Scripture was taken and used to try and make sense of the casualty lists that appeared daily in the newspapers or the telegrams bringing the news that no parent or family wanted to receive. It’s not surprising that memorialisation and acts of remembrance figured prominently in both church and community during and after the war. People wanted to give meaning to death in war so that they could believe that their son, their family member, had not died in vain. There was very little open critique of the war and the examination of the strategies that sent soldiers by their thousands to their deaths; it was a time to weep and to remember. Ironically of course, for many returned soldiers who knew the horrors of war, their great problem was not remembering death and destruction – their problem was not being able to forget what they had seen and experienced.
As I looked over the passages set aside this year in the lectionary for Remembrance Sunday it struck me how ancient words were still being used to try and make sense of death in war by offering consolation, and hope of life to come. The words of Jesus to his disciples – ‘Do not let your hearts be troubled.... In my Father’s house there are many dwelling places....” (John 14.1, 2.); and “No one has greater love than this, to lay down one’s life for one’s friends.” (John 15.13) Words from Paul to the Romans, Nothing “can separate us from the love of God in Christ Jesus our Lord” (Romans 8.39); and words for the Thessalonians, “he called you through our proclamation of the good news, so that you may obtain the glory of our Lord Jesus Christ”. (2 Thessalonians, 13.14) The vision of Revelation: “Death will be no more; mourning and crying and pain will be no more....” (Revelation 21.4).
These words of reassurance and comfort about the Christian hope, of life beyond this life, had nothing directly to do in their original setting with death in war. Yet they come from passages which recur in the church’s memorialisation and remembrance of the dead. There is a difficult question as to how far the church in providing reassurance and hope in this way, helped make death in war, the violence, the carnage and the destruction acceptable. This is one of the dangers of remembrance and memorialisation – that we passively, unquestioningly accept what has happened – hold our annual commemorations and move on to the next event on our church calendar.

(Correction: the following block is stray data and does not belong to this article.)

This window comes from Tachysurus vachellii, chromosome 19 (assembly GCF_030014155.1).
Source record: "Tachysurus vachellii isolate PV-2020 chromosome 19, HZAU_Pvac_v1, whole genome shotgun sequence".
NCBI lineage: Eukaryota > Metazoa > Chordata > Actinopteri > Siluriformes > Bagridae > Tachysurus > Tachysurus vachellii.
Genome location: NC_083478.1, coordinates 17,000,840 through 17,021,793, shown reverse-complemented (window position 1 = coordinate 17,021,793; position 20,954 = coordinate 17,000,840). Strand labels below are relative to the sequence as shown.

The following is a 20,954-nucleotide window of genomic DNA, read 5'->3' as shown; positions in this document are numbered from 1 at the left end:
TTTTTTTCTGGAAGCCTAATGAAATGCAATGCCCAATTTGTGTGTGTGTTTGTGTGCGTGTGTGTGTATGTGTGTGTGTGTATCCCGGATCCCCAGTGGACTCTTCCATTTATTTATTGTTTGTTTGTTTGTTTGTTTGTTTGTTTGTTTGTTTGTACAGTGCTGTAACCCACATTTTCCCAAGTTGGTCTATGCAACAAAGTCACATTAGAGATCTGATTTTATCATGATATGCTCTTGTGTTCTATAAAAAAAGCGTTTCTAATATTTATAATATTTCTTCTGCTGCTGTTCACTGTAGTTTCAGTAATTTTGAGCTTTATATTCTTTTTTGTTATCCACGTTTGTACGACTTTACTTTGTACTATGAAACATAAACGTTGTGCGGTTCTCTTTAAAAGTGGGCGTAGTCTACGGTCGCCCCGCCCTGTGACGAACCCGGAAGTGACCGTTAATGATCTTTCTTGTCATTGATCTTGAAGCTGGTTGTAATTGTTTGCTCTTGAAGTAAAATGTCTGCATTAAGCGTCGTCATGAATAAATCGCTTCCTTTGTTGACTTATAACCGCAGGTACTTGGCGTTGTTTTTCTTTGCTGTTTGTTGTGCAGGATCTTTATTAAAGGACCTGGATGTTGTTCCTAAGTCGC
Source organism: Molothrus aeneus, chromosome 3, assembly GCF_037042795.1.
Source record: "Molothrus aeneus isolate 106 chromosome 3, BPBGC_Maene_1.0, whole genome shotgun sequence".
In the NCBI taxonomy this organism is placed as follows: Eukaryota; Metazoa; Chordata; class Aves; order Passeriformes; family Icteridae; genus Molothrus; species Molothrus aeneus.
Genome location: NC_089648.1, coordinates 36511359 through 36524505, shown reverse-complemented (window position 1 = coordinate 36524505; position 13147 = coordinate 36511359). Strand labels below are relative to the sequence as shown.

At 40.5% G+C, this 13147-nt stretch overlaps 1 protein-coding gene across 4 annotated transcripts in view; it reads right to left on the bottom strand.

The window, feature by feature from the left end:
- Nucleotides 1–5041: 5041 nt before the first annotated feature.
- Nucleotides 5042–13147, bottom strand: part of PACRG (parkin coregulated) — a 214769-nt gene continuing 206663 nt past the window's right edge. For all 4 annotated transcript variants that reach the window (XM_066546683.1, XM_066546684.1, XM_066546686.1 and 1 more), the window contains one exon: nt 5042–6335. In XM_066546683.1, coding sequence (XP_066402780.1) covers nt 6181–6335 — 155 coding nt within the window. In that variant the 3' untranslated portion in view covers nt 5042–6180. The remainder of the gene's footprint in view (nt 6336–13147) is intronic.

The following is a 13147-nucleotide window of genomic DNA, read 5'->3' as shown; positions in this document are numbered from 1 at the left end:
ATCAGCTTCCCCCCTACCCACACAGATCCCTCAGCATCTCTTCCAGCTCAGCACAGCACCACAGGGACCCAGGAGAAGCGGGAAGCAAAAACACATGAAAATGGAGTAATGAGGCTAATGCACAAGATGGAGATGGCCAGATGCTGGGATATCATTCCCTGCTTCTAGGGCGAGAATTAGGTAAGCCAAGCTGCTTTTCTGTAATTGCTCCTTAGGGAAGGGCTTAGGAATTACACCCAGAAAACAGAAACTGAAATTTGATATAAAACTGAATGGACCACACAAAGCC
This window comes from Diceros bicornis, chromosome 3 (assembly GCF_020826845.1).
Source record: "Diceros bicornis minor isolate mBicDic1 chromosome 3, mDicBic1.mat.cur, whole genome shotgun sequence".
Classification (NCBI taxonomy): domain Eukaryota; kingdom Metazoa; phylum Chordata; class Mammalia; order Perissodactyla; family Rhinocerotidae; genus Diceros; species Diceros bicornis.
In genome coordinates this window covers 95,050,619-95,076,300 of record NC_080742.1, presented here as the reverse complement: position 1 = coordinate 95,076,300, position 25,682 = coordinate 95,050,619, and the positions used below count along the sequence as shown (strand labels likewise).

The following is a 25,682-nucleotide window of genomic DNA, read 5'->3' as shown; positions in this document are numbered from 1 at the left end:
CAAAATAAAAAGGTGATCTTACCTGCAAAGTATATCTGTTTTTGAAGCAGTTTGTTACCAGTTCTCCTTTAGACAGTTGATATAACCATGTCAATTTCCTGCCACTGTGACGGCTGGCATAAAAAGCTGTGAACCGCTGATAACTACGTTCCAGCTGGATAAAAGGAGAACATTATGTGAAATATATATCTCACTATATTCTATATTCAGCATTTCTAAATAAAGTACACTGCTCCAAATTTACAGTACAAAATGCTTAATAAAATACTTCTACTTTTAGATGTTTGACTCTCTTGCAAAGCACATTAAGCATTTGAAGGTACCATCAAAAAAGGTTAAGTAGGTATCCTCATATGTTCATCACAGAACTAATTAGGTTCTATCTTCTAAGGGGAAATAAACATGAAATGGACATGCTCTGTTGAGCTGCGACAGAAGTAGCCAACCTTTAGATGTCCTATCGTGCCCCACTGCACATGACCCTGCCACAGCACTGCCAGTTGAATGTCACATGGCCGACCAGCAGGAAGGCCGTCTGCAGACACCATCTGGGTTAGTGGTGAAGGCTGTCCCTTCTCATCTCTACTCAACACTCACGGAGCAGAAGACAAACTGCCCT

As we’ve been remembering the centennial of the First World War our government has invested considerable resources in developing the National War Memorial Park, Puekahu, in Wellington. Public rhetoric and the promotion of national identity around war carry with them ambiguous messages which have resulted in some healthy questioning of the myths we’ve sometimes used to justify war. We now recognise as friends, the peoples and countries New Zealanders fought against, once our enemies. This throws into sharp relief the way in which conflicts have often been generated out of obsolete political, economic and national ambitions and interests. There is growing recognition that Conscientious Objectors and Pacifists, those who opposed war, often at huge personal cost, had legitimate concerns that society needed to honour and hear.
An important part about remembering death, injury and suffering brought by war is not in celebrating past battles, great victories, or ignominious defeats. “Lest We Forget” is a mantra that should continually reminds us of the horrors brought by war. An Honours Board not only reminds us of people who died and served their country in war, but should be an ongoing reminder that war is a form of blasphemy in which human dignity is undermined, in which huge resources are misdirected to armaments, that lives are lost and people wounded physically and psychologically, that the vulnerable – women, children, the elderly are victims. We must continually guard against the danger that remembrance becomes a cult which exalts militarism and misplaced nationalism.